Let’s approach the referendum results from a simple mathematical perspective.
The Justice and Development Party (AKP) received 23.68 million votes (49.4 percent) in the Nov. 1, 2015, elections, enabling it to form the government. The Nationalist Movement Party (MHP) votes declined to 5. 69 million (11.9 percent). In the Nov. 1 elections, the total number of votes of the two parties who joined hands in the “yes” front was 29.37 million, or 61.3 percent of the electorate.
Yet it has been seen once again that two plus two does not always make four in politics. If you consider that the “yes” votes remained at around 25.16 million, these two parties have lost 4.22 million votes compared to the November elections.
In addition, let’s not forget that the number of voters increased from 56.95 million to 58.37 million.
The number of votes registered increased by 1.2 million compared to the Nov. 1 elections.
An important part of this 4.2 million joined the “no” camp. Obviously everyone is curious to know how much of that loss comes from the MHP and AKP. At any rate, both parties have seen a significant vote loss.
Let’s look at the Republican People’s Party (CHP). The CHP
got 12.11 million votes (25.3 percent) in the November elections. The Peoples’ Democracy Party (HDP) got 5.15 million votes (10.7 percent). The total of their votes makes 17.26 million.
However, the “no” votes reached 23.78 million, good for a 6.5 million increase. This is 2.3 million votes more than the 4.2 million loss from the AKP-MHP duo. Part of this increase might stem from the rise in the number of voters. One can also guess that some other smaller parties might have joined the “no” camp.
This general situation in the country is valid for the cities as well. In several cities, the “yes” votes coming from the ballot box is significantly below the total votes received by the MHP and AKP in previous elections.
Let’s examine this in the Kayseri example. In the Nov. 1 elections, the AKP got 528,000 votes and the MHP got 148,000 votes, together making 676,000. Yet the “yes” votes remained at 557,000. We understand that 119,000 people who had previously cast their votes for the AKP or MHP cast “no” votes to a large extend.
received a little bit over 98,000 while the HDP recevied a little bit over 10,000 votes. The total number of the votes received by the two was 109,000. The “no” votes exceeded that number and reached 265,000. It is obvious that in addititon to the factor of the new electorate, a shift from AKP and MHP votes played an importat role in the increase of 159,000.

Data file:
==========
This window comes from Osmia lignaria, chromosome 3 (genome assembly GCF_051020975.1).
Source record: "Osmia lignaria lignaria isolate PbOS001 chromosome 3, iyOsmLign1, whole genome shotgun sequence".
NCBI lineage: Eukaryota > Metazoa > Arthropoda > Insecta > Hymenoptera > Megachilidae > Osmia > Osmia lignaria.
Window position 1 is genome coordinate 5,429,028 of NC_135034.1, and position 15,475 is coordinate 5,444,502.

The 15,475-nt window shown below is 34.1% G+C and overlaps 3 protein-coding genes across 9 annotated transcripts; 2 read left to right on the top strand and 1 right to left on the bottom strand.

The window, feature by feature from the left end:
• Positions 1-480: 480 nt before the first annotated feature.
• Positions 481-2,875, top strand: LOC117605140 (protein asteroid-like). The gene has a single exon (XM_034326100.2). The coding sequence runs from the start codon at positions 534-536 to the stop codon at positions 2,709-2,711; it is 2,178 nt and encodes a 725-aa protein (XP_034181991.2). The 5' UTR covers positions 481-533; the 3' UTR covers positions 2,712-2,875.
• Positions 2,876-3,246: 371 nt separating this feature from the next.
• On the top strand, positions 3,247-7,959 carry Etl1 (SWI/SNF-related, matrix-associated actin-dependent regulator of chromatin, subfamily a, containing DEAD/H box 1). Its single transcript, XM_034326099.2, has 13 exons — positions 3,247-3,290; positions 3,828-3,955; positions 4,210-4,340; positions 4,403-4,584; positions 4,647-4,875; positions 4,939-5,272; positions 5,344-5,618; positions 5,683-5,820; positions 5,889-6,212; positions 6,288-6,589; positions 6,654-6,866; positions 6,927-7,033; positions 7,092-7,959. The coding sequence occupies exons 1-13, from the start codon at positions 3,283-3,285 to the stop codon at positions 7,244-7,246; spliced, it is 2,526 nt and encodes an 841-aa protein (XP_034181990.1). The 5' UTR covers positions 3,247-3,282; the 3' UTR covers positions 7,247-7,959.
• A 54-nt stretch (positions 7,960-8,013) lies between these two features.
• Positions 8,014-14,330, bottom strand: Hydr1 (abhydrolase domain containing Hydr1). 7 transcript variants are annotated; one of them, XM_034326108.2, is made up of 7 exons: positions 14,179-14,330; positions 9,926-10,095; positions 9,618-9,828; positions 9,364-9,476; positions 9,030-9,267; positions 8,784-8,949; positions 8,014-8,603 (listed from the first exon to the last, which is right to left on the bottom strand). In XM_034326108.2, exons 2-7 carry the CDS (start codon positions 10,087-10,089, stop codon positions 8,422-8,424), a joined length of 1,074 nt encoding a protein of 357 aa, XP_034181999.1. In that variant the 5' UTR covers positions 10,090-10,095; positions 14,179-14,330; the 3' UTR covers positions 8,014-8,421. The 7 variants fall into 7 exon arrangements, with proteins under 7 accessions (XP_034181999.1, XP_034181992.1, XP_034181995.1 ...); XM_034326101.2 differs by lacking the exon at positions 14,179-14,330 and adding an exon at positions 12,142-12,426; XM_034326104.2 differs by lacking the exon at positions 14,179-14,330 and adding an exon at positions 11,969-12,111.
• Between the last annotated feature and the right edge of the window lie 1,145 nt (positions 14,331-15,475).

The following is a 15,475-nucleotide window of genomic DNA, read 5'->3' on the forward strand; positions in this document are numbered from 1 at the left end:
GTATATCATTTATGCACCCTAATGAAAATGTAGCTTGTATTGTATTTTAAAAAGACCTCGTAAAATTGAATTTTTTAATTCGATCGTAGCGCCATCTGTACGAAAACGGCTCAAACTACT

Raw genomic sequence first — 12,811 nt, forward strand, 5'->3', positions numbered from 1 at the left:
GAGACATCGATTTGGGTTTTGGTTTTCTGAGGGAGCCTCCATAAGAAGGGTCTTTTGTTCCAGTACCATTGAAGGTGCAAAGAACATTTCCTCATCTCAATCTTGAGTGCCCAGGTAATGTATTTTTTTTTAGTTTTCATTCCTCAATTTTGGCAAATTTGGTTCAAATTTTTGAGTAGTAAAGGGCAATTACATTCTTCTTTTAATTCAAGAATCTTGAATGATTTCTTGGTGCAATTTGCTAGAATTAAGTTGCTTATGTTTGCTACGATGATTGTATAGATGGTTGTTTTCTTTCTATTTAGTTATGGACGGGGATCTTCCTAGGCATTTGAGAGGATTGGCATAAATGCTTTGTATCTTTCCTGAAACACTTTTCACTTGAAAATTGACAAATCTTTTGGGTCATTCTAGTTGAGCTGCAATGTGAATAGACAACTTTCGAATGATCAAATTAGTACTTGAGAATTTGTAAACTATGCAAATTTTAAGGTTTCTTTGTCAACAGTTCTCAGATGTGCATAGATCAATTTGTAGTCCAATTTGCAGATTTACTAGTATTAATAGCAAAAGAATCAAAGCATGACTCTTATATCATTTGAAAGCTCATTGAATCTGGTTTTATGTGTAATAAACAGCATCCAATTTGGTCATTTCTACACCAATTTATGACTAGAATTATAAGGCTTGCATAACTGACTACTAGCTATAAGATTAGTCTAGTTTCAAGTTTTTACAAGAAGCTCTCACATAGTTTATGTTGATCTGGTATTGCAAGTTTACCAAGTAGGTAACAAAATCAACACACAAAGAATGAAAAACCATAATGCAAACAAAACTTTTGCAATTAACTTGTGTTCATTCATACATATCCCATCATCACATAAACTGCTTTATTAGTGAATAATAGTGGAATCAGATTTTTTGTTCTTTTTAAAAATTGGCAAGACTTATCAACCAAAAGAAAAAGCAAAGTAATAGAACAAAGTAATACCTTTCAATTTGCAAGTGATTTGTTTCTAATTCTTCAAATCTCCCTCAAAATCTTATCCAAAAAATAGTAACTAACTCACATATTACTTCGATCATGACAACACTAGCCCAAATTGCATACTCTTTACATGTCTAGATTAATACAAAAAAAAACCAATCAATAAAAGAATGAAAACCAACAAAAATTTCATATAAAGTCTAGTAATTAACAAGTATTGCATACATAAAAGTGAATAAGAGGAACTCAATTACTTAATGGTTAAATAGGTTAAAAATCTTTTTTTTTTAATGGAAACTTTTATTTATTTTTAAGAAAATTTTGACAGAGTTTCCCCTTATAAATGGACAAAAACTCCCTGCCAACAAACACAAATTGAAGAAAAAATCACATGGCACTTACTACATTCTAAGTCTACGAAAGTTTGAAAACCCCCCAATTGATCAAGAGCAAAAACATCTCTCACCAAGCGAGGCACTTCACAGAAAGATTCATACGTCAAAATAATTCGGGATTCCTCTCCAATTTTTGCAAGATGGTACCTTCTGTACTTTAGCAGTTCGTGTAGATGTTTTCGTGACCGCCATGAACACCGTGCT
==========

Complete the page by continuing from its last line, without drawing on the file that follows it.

From whichever way you look at it; the grouping that participated in the “no” campaign has perhaps established one of the most interesting alliances in Turkey’s political history.
In this alliance, we can count the CHP; HDP, a crowd that opposed the “yes” vote of the MHP leadership, AKP voters who have deviated from their party line and certain segments which have different political tendencies other than the four parties. Republicans, nationalists, conservatives, supporters of the Kurdish political movement and many several other groups have come together and created a political impact of a critical mass.
Here, each group might have said “no” for different reasons. The concern to protect the future of the republic of a CHP
supporter was perhaps replaced by the questions of an AKP partisan about the presidential system. But we can say that an opposing stance against the presidential system and the authoritarianism identified with it, as well as democratic concerns, have become an important common denominator for all these groups.
When looked from that perspective, an important threshold which has revealed the maturity of Turkey’s democratic tradition has been overcome.
In fact, sociologist Sencer Ayata provided this analysis published in daily BirGün:
“I think this referendum is perhaps the biggest step toward the development of a democratic civil society in Turkey. The ‘no’ movement has been the most important democratic experience. It is the first time that different segments in favor of freedoms in Turkey have established such a wide spectrum.”
No doubt, the value of this democratic entity does not change the truth that the “yes” front won at the ballot box.
The critical issue here is how President Recep Tayyip Erdoğan
will use the political power he acquired through the referendum against the other half of the country which disagrees with him. Will Erdoğan take into consideration the message given by the “no” voters and move toward consensus and endorse a unifying rhetoric; or will he totally ignore that segment with a “winner takes all” approach?
The answer to that question carries big importance in terms of the future of societal peace and political stability.